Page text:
Qipao or Cheongsam?

Updated: Feb 25, 2021

We get these questions pretty often:

• What is the difference between 'Qipao' & 'Cheongsam'?

• How about our brand name - 'Chipao'?

First of all, 'Qipao' & 'Chipao' are referring to the same word from the Chinese character '旗袍' but our brand founder - Lydia Jiang got the name 'Chipao' due to an easier pronunciation of 'Chi' as compared to 'Qi' from English spelling perspective.

Both 'Qipao' & 'Cheongsam' are referring to Chinese traditional one-piece or two-piece dress with mandarin collar. 'Cheongsam' derives from the word '长袍' (Chinese pinyin - 'Changpao', but in Cantonese dialect, it is pronounced as 'Cheongsam'), which literally describe the daily outfit - A long robe for both men and women of Manchus (One of the Chinese ethnic, '满族') during the Qing dynasty in China. They are also known as the 'Banner People' '旗人', pronounce in Chinese pinyin - 'Qiren', therefore we have the name for their dress as 'Qipao'.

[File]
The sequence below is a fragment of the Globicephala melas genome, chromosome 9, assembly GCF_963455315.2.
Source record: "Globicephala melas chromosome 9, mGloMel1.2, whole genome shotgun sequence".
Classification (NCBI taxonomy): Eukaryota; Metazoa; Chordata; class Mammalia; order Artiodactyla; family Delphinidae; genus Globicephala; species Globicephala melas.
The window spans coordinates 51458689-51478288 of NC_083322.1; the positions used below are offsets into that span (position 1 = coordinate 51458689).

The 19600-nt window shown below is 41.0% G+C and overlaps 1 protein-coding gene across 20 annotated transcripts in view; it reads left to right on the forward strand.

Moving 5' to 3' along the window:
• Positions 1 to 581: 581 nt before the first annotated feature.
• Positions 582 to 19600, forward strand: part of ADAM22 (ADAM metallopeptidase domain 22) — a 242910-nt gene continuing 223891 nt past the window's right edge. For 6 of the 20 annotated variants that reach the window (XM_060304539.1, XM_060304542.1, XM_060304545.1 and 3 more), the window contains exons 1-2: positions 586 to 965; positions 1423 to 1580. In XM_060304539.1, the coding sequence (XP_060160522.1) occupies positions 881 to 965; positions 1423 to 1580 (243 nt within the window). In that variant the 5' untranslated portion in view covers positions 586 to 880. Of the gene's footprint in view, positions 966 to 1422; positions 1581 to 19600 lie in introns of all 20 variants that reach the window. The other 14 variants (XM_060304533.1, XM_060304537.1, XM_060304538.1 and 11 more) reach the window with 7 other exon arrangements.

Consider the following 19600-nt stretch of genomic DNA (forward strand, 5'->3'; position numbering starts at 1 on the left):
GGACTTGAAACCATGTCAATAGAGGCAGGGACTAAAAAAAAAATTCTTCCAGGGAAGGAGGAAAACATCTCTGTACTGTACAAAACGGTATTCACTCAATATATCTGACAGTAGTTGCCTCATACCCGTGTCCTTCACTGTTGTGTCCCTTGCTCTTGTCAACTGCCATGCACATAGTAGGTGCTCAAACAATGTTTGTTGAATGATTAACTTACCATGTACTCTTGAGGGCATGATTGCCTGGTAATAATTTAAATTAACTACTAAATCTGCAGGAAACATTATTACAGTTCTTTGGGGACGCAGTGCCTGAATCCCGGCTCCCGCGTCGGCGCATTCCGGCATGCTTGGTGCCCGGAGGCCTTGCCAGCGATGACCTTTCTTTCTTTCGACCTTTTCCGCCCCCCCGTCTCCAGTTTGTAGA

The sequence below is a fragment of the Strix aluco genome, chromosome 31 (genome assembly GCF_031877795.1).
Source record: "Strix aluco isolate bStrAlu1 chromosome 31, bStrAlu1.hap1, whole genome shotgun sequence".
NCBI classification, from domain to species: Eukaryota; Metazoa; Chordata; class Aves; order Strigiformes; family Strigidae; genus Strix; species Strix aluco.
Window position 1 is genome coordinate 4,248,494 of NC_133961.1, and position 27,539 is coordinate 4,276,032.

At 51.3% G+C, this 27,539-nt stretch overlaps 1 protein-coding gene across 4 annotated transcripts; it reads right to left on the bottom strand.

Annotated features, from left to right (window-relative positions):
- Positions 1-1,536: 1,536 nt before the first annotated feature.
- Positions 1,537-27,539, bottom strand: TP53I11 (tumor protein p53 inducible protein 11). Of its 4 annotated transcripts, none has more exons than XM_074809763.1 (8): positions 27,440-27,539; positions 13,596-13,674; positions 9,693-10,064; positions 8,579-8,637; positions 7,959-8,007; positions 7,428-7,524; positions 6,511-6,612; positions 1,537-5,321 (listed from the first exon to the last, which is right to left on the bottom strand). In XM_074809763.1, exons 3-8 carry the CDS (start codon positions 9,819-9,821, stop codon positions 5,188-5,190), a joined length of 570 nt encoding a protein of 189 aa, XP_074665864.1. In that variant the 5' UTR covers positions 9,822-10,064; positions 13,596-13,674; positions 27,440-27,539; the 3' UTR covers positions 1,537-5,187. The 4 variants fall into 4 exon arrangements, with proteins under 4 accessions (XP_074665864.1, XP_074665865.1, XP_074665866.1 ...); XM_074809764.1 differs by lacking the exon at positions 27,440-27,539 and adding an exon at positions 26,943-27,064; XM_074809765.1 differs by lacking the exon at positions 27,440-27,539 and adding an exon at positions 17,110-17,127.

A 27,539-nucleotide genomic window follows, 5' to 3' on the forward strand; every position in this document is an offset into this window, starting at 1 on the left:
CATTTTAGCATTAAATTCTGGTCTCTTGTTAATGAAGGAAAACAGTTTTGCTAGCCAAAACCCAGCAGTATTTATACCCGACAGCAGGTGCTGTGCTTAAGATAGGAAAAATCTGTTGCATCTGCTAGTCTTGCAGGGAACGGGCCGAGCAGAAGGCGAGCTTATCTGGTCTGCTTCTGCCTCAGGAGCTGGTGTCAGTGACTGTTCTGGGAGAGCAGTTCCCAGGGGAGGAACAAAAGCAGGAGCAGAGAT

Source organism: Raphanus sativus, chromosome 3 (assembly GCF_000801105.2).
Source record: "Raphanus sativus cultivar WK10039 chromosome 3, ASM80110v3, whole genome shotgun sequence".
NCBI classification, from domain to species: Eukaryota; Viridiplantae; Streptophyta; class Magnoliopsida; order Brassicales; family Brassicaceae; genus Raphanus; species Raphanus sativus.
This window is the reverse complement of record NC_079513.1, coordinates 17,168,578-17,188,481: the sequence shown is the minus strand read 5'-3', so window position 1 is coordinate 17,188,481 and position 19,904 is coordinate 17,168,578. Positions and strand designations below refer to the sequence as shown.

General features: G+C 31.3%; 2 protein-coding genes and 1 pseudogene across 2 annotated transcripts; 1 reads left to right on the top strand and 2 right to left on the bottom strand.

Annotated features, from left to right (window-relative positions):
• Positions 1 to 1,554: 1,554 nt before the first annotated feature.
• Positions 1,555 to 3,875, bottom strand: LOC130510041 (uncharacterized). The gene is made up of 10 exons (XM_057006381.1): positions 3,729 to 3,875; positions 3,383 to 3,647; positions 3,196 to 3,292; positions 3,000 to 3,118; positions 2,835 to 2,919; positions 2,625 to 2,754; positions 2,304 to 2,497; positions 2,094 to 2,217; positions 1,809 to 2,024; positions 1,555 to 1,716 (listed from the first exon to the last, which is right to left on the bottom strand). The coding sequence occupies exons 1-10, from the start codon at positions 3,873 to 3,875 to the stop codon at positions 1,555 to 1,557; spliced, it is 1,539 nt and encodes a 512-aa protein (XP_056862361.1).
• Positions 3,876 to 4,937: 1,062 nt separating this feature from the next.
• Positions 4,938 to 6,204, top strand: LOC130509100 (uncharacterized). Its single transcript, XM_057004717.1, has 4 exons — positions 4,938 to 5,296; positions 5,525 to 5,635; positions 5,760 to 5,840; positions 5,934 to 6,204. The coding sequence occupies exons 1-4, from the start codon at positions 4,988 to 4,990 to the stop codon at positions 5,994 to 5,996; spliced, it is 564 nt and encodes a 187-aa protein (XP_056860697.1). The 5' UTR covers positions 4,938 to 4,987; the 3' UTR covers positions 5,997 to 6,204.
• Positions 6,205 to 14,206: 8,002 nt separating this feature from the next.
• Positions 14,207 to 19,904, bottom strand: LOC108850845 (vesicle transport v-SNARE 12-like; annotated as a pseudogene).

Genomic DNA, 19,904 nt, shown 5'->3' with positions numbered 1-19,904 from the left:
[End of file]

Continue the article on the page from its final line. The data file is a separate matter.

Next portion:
The original design is a straight A-line loose dress with a mandarin collar, covering the full body. According to Wikipedia, cheongsam was always worn with trousers but many people replaced trousers with stockings during the Nanjing decade (Around 1927-1937). The side slits were re-purposed into aesthetic design reaching the top of the thigh to reflect a new fashion trend. By the 1940s, trousers had completely fallen out of use and replaced by different types of hosiery.

Together with Wisdom Foundation charity, we have organised the "100 Years of Qipao History Exhibition & Qipao Show Contest" in 2017 (Refer to Bournemouth Daily Echo news & China Press). Leave us a comment here if you are one of the contestants and wish to be featured on our website.

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